A brief diary inspired by an Andrew Sullivan piece today What Equality Looks Like.
When I came to America from Britain, the gay rights movement was way ahead here of the old country. No longer. Here is a list of the most powerful openly gay people in Britain. The whole list is a staggering contrast with the US.
He then quotes the list from PinkNews:
1. Spencer Livermore, 32, Director of Political Strategy, 10 Downing Street
2. Nick Brown, 57, Deputy Chief Whip, MP for Newcastle upon Tyne East and Wallsend
3. Peter Mandelson, 54, EU Trade Commissioner. He’s back in the cabinet as Business secretary and Brown’s main spin doctor.
4. Angela Eagle, 46, Exchequer Secretary to the Treasury, MP for Wallasey
5. Ben Bradshaw, 47, Minister of State for Health Services, MP for Exeter
6. Andrew Pierce, 46, Assistant Editor, Daily Telegraph. Julian Glover, Matthew Parris partner, is opinion editor al The Guardian.
Most these names won’t mean much to you (time for my revenge since a lot of US politicians mean nothing to me) but it is a staggering list compared to my youth.
Just 12 years old, with the Conservatives still in power, we were under the thrall of ‘family values’ and its many implied bigotries: women were still expect to be primarily carers (despite Thatcher), foreigners were ‘swamping us’ (lovely neutral metaphor) and homosexuality was unnatural. Same sex relationships could not even be mentioned in schools under Clause 28 of the Local Government Bill.
The effect of having a centre left government in power has been staggering, even if people doubted Blair or Brown’s agenda on the economy, or on foreign policy issues, they have effected amazing change on many social issues. Whether it’s on TV drama or comedy, or in newspapers, or in the street, expressions of same sex affection are completely normal and tolerated these days.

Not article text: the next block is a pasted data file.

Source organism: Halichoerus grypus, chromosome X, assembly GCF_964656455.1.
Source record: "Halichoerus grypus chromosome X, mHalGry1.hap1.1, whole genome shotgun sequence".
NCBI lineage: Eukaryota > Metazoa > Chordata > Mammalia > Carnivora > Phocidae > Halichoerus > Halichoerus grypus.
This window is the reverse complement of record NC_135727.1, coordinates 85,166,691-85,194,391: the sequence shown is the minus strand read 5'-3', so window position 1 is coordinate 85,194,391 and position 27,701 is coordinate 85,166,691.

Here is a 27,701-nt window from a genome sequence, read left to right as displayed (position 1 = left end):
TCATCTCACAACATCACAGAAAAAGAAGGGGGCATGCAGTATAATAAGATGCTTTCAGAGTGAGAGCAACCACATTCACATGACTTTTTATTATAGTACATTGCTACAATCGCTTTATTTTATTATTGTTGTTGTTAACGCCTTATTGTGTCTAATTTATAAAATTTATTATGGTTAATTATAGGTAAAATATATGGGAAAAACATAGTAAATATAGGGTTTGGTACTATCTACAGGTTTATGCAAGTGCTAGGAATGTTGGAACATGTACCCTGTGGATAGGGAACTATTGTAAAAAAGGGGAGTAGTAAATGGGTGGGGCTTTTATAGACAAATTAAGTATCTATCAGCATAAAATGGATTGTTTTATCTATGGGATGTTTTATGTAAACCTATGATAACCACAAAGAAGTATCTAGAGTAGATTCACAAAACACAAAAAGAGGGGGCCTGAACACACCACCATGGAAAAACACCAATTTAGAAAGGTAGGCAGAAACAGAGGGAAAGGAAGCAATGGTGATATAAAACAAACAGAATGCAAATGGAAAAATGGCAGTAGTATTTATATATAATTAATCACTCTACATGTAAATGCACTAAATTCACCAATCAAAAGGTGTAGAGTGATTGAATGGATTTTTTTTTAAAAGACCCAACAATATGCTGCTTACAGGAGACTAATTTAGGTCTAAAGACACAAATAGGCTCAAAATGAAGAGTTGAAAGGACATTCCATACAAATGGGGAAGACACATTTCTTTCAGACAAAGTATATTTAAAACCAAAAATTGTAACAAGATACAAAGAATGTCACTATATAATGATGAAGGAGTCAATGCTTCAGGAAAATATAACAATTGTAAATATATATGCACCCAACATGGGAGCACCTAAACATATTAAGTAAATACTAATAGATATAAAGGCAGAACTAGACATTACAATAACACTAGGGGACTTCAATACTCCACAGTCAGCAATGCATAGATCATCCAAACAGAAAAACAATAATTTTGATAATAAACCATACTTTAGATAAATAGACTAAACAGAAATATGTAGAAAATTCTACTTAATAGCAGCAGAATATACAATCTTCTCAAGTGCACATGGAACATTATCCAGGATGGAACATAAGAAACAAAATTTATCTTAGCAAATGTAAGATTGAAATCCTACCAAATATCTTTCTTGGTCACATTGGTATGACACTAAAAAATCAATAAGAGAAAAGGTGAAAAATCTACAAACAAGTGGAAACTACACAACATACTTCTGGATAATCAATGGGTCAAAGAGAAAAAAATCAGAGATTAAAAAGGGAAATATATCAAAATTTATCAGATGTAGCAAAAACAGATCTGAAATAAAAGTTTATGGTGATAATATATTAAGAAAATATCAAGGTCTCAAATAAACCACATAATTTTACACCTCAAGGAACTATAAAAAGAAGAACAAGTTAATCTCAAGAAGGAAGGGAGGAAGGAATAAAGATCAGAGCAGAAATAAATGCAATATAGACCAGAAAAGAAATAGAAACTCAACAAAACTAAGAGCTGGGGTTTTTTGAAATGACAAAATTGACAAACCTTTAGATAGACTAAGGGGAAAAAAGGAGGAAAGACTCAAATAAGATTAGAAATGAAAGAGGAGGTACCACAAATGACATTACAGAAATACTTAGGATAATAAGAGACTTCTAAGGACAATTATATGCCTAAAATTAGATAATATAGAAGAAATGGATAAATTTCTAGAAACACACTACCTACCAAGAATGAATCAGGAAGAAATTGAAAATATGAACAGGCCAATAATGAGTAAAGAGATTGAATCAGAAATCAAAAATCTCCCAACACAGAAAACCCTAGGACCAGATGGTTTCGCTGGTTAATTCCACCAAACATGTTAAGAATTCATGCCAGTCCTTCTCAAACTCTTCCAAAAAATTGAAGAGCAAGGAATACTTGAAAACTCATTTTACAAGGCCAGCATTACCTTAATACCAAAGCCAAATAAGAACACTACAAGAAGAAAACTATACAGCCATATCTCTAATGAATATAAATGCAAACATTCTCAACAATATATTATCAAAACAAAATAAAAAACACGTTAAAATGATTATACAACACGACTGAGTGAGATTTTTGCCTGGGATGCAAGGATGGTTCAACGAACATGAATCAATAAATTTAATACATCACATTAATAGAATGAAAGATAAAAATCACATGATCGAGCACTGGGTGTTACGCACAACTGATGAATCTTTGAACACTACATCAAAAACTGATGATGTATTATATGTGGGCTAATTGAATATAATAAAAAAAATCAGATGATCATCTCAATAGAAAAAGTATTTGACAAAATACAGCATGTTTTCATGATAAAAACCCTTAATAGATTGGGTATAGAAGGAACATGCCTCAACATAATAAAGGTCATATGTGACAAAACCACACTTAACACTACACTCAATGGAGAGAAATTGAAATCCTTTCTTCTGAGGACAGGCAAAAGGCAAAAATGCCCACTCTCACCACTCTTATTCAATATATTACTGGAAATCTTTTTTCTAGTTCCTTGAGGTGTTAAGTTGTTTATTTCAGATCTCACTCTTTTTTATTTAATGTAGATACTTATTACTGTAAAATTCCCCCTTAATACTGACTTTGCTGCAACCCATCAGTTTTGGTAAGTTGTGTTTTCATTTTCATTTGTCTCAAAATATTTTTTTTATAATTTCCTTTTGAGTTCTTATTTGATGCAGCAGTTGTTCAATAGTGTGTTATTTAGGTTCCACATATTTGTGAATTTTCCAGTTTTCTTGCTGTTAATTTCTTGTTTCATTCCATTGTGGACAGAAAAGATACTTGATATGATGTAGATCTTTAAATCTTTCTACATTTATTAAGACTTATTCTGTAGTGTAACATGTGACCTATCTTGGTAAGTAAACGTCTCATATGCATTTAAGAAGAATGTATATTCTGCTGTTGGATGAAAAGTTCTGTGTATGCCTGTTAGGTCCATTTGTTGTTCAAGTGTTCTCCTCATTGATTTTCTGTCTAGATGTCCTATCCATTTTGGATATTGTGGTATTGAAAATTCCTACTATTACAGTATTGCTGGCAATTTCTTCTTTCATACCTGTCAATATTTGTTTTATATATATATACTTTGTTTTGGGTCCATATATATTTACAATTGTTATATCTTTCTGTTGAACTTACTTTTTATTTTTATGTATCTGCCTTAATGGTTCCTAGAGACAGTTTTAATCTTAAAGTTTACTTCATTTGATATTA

My own personal experience of this was my younger brother’s coming out. He waited till his early thirties, around about the time of a Labour victory, and the way my large family greeted the news of his homosexuality was completely unpredictable a few years before. There was not a word of sorrow, regret or discomfort expressed. Only joy that he felt confident enough about himself, and about us, to tell us all.
So how did this happen? The US as Sullivan points out was well ahead on LGBT issues and publicly prominent personalities like Harvey Milk. And yet, thanks to Republican rule, you’re still arguing about Civil Partnerships (we call them marriages BTW) while these are a norm now in the UK, and constitute some of the solidest marriages I know.
Is it just the presence of the Republicans, and the power of the Evangelical churches, or is there some other factor I’m missing about the relative backwardness – and the amazing contentiousness – of publicly accepted gay and lesbian men and women in the US?
UPDATE: My bad. I don’t want to make this a diary on the merits of Andrew Sullivan, or some kind of puff piece for the UK. My question is – could change happen in the US as quickly?